CFO of the Year: It takes more than number crunching

More than accounting acumen is needed to earn the coveted CFO of the Year award. “I work with numbers, but more importantly I work with people,” says Dean McCann, executive vice-president and CFO of Canadian Tire.

We should have seen this coming. At last fall’s CPA Ontario Conference, Canadian Tire’s CFO Dean McCann was credited with helping the IT department to innovate and grow. Now he’s the winner of the CFO of the Year award.

McCann has been with Canadian Tire, one of the country’s oldest and iconic corporations, for the past 19 years. He’s held the CFO position for the past three.

Award winners are highly qualified in six areas. McCann talked to us recently about three people skills required of CFOs.


I think the CFO job has changed. In the past, we were thought of as Mr. No, the guy in control. Now we’re part of the discussion team. The job has broadened and we’re more a team member.

On-the-job examples

My job involves a lot of decision making. For example, the Canadian Tire real estate group is part of my group. We make decisions about new store development, capital allocation, where we target the balance sheet and how to grow the business organically. We decide our dividend policy and approach to share repurchases.

Advice for CPAs

If you’re not coming in trying to learn more, you’re not doing your job. Leadership is about taking the opportunities you’re given and having a voice in a room. Don’t assume that you’re the junior person in the room so nobody wants to hear from you. You’re doing your team a disservice if you have that attitude. By all means have humility and respect, but be heard if you have something to say.


The old-school CFO was the gatekeeper, but the new job description includes innovation. We’re having discussions about innovating every day, be it digital strategy, ecommerce strategy or capital allocation. You have to understand what everyone’s trying to do. The days of analyzing by hindsight are gone: now you have to anticipate — that is, innovate — to stay in the market.

On-the-job examples

We’re doing leading-edge stuff with digital flyers. We’re getting rid of paper flyers and replacing them with digital versions, which are more interactive and targeted. We’re also using social media methodologies to identify customers. I’m not directly involved in these initiatives, but I support them and allocate resources to them.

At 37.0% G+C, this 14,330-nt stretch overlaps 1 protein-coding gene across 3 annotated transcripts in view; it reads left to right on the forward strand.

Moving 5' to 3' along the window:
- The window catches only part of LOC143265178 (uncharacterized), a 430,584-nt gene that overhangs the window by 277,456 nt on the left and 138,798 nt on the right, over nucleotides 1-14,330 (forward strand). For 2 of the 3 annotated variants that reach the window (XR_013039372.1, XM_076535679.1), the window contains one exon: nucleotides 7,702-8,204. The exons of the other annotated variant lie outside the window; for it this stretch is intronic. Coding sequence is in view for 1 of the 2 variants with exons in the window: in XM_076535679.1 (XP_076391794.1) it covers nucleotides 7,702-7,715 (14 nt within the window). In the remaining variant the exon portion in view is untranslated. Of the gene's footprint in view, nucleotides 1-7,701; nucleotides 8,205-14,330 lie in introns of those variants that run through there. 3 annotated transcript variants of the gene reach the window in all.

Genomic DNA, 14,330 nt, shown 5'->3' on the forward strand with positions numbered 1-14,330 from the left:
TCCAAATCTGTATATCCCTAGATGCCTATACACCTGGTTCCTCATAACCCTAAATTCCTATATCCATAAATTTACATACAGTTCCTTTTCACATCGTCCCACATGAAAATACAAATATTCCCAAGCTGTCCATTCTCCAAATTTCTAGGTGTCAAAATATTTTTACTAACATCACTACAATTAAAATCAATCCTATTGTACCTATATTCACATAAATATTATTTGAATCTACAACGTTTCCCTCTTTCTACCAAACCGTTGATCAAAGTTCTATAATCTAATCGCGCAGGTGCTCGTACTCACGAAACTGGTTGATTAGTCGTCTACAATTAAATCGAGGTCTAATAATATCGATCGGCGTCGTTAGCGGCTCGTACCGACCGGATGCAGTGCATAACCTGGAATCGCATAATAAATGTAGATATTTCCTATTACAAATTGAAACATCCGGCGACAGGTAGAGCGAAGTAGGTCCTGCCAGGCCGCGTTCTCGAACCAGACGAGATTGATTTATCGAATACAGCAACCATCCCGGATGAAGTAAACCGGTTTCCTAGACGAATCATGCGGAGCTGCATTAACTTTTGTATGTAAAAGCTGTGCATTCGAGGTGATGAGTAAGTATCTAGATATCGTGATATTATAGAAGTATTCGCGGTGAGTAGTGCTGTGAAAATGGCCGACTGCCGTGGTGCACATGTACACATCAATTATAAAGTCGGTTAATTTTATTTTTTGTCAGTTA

Advice for CPAs

Don’t be afraid to learn and try something new. Ask questions if you don’t know.
You have to challenge yourself and take risks, and be prepared that everything won’t always work out. I think I’m pretty open to embracing change. Frankly, it’s how I’ve survived. Change is part of my DNA, and I try to surround myself with like-minded people. If you’re stuck in a mindset, surround yourself with other innovators. That will rub off on you.


As you move through an organization, you eventually get opportunities to teach. I take pleasure in giving someone a stretch and maybe letting them bump around a bit. I try to give honest feedback.

On-the-job examples

I don’t formally mentor people in the sense of saying, “I’m going to make you an upper manager.” But I enjoy getting into a room with my people and batting things around with them. It’s a great way for all of us to learn. Teaching and learning are intertwined. When I teach, I also learn. It’s important to listen to what my “students” have to say.

Advice for CPAs

Never give someone something to do without telling them why. It may take some time to explain, but it’s worth it. If people know why they’re doing something, they’re more likely to do it well. As you put together a team of people who work with and for you, you learn how to motivate them.

Look for our in-depth profile of Dean McCann in the August 2015 issue of CPA Magazine.

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